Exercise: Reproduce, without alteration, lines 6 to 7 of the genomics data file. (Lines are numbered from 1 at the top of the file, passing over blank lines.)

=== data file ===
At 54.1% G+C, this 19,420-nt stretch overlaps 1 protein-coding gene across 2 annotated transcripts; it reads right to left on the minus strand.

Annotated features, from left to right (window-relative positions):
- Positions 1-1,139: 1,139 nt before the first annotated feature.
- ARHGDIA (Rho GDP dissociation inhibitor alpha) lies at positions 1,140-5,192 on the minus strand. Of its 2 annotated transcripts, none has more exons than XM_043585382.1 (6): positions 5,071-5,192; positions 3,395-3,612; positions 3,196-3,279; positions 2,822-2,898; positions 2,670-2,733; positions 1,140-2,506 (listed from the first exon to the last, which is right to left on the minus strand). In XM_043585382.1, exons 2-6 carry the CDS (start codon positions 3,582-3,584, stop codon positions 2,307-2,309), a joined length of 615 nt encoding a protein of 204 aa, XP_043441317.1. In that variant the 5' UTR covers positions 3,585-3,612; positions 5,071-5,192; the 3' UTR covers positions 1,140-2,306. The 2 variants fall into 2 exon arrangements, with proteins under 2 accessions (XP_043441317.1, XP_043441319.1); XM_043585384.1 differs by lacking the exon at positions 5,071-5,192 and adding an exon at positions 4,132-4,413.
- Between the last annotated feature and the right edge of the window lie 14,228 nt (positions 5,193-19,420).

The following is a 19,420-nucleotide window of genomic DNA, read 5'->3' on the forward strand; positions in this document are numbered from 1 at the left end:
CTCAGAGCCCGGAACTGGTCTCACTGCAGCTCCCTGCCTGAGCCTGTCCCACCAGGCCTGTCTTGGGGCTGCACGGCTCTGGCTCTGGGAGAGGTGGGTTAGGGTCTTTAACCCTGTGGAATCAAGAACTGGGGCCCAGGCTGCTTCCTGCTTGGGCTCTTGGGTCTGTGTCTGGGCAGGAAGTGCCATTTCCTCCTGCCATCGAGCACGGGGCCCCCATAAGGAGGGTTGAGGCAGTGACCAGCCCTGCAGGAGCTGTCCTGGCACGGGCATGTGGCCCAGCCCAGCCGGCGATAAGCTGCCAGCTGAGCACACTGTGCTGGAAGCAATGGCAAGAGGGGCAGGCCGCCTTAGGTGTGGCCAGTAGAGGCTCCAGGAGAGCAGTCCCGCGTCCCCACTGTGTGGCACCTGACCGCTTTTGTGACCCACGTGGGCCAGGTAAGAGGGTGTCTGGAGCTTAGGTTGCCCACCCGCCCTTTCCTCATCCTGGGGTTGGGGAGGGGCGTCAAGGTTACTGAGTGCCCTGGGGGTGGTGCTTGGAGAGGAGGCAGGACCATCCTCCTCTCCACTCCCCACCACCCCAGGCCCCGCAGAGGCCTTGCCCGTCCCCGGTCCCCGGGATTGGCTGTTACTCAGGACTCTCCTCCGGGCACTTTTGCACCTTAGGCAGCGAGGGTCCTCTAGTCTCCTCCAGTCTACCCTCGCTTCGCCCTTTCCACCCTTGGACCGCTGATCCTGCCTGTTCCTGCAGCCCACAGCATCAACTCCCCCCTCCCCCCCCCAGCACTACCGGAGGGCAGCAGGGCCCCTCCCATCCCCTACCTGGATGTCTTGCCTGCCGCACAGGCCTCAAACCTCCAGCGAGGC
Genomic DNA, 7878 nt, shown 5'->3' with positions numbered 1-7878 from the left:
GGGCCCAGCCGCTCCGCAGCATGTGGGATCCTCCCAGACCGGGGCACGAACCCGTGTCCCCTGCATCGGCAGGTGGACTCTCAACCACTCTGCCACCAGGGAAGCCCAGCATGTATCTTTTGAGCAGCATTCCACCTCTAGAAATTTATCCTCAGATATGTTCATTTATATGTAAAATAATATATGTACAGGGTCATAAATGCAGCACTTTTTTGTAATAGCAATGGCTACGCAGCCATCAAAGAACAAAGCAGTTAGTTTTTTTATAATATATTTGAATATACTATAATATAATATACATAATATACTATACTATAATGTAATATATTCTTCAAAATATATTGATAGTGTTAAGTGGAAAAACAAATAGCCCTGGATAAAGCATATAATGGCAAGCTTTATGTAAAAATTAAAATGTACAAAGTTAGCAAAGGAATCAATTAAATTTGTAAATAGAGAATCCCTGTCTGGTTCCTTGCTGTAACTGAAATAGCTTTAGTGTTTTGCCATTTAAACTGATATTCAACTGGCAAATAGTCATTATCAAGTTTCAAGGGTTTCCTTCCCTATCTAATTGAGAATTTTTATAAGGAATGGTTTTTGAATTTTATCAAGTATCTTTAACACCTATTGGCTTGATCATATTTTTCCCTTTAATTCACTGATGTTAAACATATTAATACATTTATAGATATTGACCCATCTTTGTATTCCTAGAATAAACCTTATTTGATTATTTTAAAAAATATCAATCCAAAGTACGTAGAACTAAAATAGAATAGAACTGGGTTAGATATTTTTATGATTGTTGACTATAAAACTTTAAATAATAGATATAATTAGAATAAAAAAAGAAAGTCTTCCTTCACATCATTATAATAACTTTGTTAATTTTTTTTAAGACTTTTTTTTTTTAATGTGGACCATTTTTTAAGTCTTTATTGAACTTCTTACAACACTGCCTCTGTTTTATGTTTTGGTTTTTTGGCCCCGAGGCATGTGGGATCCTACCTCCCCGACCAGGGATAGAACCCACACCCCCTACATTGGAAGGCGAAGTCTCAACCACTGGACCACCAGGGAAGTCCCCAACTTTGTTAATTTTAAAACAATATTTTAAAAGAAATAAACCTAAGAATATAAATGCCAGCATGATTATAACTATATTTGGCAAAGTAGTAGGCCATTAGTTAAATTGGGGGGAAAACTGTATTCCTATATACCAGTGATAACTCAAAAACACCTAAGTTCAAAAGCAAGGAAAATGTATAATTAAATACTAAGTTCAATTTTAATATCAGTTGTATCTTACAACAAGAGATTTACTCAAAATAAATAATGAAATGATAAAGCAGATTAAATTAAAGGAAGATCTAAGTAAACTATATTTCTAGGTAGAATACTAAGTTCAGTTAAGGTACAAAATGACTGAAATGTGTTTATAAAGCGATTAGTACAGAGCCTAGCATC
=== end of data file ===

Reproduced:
The following is a 19,420-nucleotide window of genomic DNA, read 5'->3' on the forward strand; positions in this document are numbered from 1 at the left end:
CTCAGAGCCCGGAACTGGTCTCACTGCAGCTCCCTGCCTGAGCCTGTCCCACCAGGCCTGTCTTGGGGCTGCACGGCTCTGGCTCTGGGAGAGGTGGGTTAGGGTCTTTAACCCTGTGGAATCAAGAACTGGGGCCCAGGCTGCTTCCTGCTTGGGCTCTTGGGTCTGTGTCTGGGCAGGAAGTGCCATTTCCTCCTGCCATCGAGCACGGGGCCCCCATAAGGAGGGTTGAGGCAGTGACCAGCCCTGCAGGAGCTGTCCTGGCACGGGCATGTGGCCCAGCCCAGCCGGCGATAAGCTGCCAGCTGAGCACACTGTGCTGGAAGCAATGGCAAGAGGGGCAGGCCGCCTTAGGTGTGGCCAGTAGAGGCTCCAGGAGAGCAGTCCCGCGTCCCCACTGTGTGGCACCTGACCGCTTTTGTGACCCACGTGGGCCAGGTAAGAGGGTGTCTGGAGCTTAGGTTGCCCACCCGCCCTTTCCTCATCCTGGGGTTGGGGAGGGGCGTCAAGGTTACTGAGTGCCCTGGGGGTGGTGCTTGGAGAGGAGGCAGGACCATCCTCCTCTCCACTCCCCACCACCCCAGGCCCCGCAGAGGCCTTGCCCGTCCCCGGTCCCCGGGATTGGCTGTTACTCAGGACTCTCCTCCGGGCACTTTTGCACCTTAGGCAGCGAGGGTCCTCTAGTCTCCTCCAGTCTACCCTCGCTTCGCCCTTTCCACCCTTGGACCGCTGATCCTGCCTGTTCCTGCAGCCCACAGCATCAACTCCCCCCTCCCCCCCCCAGCACTACCGGAGGGCAGCAGGGCCCCTCCCATCCCCTACCTGGATGTCTTGCCTGCCGCACAGGCCTCAAACCTCCAGCGAGGC